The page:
# Cammy

Designed by | Corbin |
---|---|

Appeared in | 2021 |

Type system | static, strong, inferred, implicit |

Computational class | wikipedia:primitive recursive functional |

Reference implementation | [1] |

Influenced by | Hagino CPL, OCaml |

File extension(s) | `.cammy` |

**Cammy** is a basic syntax for expressions of wikipedia:categorical logic. Cammy expressions can be interpreted in any category with the appropriate features. The current documented syntax addresses any wikipedia:Cartesian closed category which has wikipedia:categorical sums, a natural numbers object, and free monoids (lists).

The following Cammy expression has type N × N → N and implements addition of natural numbers:

(uncurry (pr (curry snd) (curry (comp (uncurry id) succ))))

This is the desugared primitive form of the following Cammy expression from the reference hive:

(uncurry (pr (fun/name id) (curry (comp fun/app succ))))

Cammy is named for and partially inspired by the CAM, as implemented in OCaml. Cammy is additionally inspired by Hagino CPL, as described in Hagino 1986 and implemented in Sakai.

## Semantics

The internal language of a Cartesian closed category is always a lambda calculus. [2] We can therefore explore an example in terms of lambda expressions. Note that categorical arrows are not necessarily functions! The following Cammy expression has type N → Ω and tests whether a natural number is even:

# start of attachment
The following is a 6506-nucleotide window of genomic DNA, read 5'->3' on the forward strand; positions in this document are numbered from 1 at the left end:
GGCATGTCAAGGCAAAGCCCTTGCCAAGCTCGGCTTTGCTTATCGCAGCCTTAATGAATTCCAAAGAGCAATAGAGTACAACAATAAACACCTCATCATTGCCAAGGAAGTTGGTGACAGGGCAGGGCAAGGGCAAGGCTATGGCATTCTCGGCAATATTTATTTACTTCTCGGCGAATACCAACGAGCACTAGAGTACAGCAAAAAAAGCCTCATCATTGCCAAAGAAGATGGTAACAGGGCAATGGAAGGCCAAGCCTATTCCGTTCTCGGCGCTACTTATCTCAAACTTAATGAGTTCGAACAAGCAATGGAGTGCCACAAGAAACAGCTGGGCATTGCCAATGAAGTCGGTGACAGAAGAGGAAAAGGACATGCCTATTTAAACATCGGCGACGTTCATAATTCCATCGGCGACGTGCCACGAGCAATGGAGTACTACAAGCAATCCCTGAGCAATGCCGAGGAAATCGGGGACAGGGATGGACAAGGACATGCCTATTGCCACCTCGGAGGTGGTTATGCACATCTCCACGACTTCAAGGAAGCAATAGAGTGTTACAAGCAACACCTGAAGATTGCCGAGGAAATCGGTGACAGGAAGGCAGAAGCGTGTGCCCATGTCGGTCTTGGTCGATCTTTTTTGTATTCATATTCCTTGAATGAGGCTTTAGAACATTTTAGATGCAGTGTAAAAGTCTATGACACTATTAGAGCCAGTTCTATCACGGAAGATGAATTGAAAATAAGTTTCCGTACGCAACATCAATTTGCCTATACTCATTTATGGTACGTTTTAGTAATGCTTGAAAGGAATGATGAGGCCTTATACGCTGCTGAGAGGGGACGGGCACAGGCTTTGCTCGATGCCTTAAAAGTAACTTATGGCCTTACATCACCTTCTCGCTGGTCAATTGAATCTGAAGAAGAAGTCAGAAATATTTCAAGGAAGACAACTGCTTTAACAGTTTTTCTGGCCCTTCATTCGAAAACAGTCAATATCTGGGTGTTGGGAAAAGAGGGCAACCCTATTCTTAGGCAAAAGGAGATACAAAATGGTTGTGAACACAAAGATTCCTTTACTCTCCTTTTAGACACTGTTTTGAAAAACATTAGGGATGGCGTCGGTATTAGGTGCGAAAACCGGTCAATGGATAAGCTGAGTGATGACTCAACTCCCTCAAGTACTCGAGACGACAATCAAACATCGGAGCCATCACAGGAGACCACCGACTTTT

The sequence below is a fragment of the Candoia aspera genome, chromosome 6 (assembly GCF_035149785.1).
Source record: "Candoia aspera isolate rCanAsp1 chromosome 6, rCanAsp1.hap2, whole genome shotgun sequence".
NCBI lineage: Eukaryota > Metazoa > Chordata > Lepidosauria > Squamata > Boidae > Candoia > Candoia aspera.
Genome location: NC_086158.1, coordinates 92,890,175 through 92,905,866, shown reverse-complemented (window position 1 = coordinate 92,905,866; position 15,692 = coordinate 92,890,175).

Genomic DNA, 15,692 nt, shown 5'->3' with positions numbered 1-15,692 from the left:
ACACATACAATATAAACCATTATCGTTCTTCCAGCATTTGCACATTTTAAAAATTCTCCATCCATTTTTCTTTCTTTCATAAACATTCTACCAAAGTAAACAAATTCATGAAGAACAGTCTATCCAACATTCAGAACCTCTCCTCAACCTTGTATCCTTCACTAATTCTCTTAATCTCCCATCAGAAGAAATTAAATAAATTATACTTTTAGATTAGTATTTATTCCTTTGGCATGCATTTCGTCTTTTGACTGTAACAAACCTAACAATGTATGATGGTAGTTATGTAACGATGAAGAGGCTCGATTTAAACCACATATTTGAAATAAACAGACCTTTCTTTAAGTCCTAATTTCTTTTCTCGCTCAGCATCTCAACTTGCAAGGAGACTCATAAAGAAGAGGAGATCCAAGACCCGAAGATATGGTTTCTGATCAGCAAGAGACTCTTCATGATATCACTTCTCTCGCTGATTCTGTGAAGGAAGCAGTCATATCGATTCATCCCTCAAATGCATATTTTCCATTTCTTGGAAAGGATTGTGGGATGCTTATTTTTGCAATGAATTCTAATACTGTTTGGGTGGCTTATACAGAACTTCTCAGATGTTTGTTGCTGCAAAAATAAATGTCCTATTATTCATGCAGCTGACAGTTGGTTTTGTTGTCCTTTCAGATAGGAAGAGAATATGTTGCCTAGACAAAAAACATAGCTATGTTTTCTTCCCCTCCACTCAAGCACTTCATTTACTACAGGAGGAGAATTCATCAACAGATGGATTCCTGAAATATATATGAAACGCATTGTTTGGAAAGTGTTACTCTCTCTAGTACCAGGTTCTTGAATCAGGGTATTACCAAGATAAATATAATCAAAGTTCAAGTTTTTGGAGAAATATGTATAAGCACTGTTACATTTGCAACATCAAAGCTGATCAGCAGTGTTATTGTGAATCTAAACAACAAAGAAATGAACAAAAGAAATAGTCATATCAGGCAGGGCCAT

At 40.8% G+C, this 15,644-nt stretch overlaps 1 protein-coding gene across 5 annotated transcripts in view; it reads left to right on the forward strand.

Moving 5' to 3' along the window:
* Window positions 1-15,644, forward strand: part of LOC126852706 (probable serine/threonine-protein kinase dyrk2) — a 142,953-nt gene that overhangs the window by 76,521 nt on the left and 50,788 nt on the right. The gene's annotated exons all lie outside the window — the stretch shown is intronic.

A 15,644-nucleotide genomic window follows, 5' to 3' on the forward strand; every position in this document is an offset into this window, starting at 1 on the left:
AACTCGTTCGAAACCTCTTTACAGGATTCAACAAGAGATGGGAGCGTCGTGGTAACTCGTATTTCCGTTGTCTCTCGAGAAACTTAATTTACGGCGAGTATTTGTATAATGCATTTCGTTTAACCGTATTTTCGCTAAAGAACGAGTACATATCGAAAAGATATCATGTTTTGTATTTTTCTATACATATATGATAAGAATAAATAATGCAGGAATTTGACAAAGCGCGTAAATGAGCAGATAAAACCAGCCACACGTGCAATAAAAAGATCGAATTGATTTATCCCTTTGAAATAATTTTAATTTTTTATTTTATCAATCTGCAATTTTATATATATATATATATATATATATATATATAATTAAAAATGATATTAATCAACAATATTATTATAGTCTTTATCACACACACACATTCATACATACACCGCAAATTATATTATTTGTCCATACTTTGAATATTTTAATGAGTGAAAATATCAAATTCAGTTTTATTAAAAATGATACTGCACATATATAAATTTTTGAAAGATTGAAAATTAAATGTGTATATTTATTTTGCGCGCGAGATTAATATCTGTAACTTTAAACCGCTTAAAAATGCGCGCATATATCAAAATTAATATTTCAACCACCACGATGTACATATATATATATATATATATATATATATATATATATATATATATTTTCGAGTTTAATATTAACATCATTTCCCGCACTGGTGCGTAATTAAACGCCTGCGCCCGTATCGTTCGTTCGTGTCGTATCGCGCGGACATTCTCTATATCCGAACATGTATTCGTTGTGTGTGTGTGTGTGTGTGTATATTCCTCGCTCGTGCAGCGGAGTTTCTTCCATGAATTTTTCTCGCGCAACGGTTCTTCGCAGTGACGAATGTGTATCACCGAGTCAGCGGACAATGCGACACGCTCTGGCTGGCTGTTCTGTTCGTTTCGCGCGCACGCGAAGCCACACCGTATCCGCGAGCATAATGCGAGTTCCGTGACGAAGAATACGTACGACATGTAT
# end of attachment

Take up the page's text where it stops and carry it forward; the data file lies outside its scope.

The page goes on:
(pr t not) ^ λ() :unit. true ^^^ λb :bool. not b ^^ λx :(1 → X). λf (X → X). λn :N. case n of { O -> x (); S m -> f (pr x f m) } ^^^^^^^^ λn :N. case n of { O -> true; S m -> not (pr t not m) }

Several complicated ideas are tied together here. First, note that destructuring in categorical combinators is implicit. We had to introduce the idea of case/match syntax in order to implement primitive recursion, but primitive recursion is taken to be an axiomatic feature of natural numbers objects. When we work categorically, that entire case/match construction is encapsulated within the axioms. This also occurs with lists (free monoids); there is only one type of recursion, the katamorphic fold.

Next, note that fixpoint recursion is also implicit. There are no arbitrary fixpoint combinators in Cammy, just the predefined combinators for natural numbers and lists. The OCaml and Scheme implementations of Cammy must use their own recursion techniques to implement these combinators.

## Syntax

Each Cammy expression is a diagram which selects arrows in the target category. When the diagram is parameterized over a choice of source object, then we assign it a single polymorphic arrow instead of a family of arrows. To demystify this utterance and introduce some syntax, here is the simplest such diagram, the identity arrow:

id

This expression has type X → X, where X is any source object whatsoever. For contrast, here's a diagram which doesn't have any choice of source objects:

zero

This expression has type 1 → N, where 1 is the terminal object and N is the natural numbers object. Traditionally, there would not be a single identity arrow, but a family of arrows with one member for each different possible object; but Cammy treats both expressions similarly, and allows them to be freely intermixed.

We also have functors which take static parameters. For example, we may take any two arrows with types X → Y and X → Z, and produce a new arrow with type X → Y × Z, where once again X, Y, and Z range over objects. This diagram therefore has type X → X × X for any object X: